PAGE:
$$PSNR=10log_{10}(\frac{max(I)^{2}}{\sigma ^{2}})$$
$$CNR=\frac{1}{H}\sum_{h=1}^{H}\begin{bmatrix} 10log\left ( \frac{\mu _{h}-\mu _{b}}{\sqrt{\sigma _{h}^{2}+\sigma _{b}^{2}}} \right ) \end{bmatrix}$$
$$SSIM(x,\widehat{x})=\frac{(2\mu _{x}\mu _{\widehat{x}}+C_{1})(\sigma _{x\widehat{x}}+C_{2})}{(\mu _{x}^{2}+\mu _{\widehat{x}}^{2}+C_{1})(\sigma _{x}^{2}+\sigma _{\widehat{x}}^{2}+C_{2})}$$

PSNR is the ratio of the intensity of the image signal to the noise. The larger the value is, the higher the peak-signal-to-noise ratio is. In Eq. (12), $max(I)$ is the maximum gray value in the image $I$. $\sigma ^{2}$ represents the signal variance of the selected background area. CNR is an indicator of the contrast between the signal area and the background area. In general, the higher the contrast is, the better the image quality is. In Eq. (13), $h$ represents the number of the selected ROI, $b$ denotes the number of the selected background area, $\mu$ indicates the mean of the selected area and $\sigma$ represents the standard deviation of the selected area. SSIM is employed to reflect the structural similarity between the unprocessed image and the denoised image and its value is between [0,1]. The closer the SSIM value is to 1, the higher the similarity of the filtered image structure. In Eq. (14), $x$ and $\widehat {x}$ represent unprocessed image and filtered image. $C_{1}$ and $C_{2}$ are constants which can be used to avoid instability.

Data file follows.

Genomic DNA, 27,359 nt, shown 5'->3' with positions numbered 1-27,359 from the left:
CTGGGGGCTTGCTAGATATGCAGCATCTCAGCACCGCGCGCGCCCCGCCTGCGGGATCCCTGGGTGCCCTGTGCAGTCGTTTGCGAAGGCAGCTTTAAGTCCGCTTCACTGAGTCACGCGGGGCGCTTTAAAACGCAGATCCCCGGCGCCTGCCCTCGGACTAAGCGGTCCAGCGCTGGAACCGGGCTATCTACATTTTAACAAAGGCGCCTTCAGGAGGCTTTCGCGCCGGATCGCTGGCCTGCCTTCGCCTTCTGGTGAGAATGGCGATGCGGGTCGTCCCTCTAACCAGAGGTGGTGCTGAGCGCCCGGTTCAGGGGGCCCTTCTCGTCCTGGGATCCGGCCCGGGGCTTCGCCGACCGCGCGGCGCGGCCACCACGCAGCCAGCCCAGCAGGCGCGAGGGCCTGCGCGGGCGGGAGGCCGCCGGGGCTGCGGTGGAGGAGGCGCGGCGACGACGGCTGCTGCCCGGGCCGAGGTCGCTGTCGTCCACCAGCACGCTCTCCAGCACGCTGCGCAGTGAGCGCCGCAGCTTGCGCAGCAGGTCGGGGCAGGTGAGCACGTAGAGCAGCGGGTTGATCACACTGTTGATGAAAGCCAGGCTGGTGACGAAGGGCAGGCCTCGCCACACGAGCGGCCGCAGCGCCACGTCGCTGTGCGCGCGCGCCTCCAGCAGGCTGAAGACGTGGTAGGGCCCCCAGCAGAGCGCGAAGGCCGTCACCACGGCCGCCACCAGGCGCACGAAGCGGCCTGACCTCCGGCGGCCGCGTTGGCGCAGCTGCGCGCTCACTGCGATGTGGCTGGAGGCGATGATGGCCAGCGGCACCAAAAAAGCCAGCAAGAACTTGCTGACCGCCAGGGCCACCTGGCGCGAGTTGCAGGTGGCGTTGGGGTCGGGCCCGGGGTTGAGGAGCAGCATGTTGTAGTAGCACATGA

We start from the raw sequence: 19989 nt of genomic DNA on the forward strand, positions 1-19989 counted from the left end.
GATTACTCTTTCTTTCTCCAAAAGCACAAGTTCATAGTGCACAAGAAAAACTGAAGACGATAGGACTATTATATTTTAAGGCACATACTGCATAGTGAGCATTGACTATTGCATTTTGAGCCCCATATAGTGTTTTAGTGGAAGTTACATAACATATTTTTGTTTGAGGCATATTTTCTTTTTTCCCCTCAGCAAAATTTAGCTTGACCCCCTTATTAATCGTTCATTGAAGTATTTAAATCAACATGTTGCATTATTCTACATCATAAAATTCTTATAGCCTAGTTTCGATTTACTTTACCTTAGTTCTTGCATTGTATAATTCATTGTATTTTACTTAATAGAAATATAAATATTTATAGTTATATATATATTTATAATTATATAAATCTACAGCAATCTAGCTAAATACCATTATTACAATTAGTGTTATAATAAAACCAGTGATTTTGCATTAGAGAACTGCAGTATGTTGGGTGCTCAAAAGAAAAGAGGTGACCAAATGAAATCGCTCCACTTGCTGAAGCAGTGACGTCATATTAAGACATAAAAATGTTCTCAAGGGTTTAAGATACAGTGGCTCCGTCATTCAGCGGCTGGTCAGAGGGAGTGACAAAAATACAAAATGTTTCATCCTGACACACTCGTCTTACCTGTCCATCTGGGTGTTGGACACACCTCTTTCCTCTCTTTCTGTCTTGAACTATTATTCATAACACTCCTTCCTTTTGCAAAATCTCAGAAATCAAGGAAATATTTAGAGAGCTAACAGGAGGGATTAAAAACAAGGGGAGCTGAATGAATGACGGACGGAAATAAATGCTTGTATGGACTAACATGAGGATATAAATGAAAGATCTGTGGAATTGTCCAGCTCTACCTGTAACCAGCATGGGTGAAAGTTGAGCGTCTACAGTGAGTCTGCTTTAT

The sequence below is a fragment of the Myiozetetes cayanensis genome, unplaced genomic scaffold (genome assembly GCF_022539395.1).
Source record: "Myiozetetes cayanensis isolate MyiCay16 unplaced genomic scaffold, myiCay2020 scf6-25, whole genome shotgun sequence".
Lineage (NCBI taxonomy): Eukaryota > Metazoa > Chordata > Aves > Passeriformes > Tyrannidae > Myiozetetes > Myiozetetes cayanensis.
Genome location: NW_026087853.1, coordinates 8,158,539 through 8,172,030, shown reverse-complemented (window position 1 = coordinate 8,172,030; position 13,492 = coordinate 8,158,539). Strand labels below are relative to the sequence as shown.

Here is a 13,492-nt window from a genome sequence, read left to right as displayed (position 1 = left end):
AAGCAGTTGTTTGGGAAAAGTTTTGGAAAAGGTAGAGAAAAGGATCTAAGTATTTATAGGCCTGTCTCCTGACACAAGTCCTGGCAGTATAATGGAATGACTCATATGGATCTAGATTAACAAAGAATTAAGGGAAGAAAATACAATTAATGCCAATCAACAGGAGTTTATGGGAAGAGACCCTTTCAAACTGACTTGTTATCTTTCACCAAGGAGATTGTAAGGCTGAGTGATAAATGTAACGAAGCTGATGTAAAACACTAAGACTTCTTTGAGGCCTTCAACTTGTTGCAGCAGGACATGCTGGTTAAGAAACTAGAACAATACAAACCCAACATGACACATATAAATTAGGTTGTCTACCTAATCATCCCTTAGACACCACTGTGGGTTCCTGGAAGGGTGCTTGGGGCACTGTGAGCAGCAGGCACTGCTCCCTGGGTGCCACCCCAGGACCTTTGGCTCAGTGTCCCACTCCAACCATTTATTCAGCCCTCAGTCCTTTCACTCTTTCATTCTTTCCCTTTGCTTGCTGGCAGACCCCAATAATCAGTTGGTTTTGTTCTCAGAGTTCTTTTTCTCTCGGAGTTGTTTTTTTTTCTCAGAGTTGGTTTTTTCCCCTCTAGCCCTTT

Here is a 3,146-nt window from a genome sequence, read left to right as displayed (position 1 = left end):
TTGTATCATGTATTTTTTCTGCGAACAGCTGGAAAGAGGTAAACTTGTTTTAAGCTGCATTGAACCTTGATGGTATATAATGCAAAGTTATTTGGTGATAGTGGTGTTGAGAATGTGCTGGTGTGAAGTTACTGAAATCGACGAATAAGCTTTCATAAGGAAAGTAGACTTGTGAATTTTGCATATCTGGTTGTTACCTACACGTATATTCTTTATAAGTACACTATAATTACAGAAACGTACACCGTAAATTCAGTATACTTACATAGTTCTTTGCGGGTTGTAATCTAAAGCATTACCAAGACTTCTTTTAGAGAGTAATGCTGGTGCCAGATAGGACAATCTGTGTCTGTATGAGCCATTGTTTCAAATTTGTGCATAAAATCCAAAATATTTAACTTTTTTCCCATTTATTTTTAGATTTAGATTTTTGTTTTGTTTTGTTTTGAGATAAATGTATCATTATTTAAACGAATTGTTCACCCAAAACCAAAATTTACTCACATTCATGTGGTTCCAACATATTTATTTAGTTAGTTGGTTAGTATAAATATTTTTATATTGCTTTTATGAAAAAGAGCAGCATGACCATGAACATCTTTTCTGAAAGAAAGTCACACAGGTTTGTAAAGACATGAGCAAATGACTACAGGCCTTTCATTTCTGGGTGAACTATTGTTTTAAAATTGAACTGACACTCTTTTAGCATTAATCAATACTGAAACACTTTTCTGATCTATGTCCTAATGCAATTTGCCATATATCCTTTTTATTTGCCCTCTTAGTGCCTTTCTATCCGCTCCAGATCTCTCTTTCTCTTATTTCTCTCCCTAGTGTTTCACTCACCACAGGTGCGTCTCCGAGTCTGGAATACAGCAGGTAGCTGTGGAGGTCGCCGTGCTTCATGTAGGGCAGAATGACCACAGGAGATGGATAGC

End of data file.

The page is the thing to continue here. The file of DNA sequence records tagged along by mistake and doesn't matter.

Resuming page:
3. Results and discussion

3.1 OCT angiography image results

We conduct experiments according to the procedure in Section 2.3. At first, to obtain the experimental data, the blood flow signal was extracted through the OMAG algorithm. Then, the noise in the blood flow signal was suppressed using the proposed algorithm.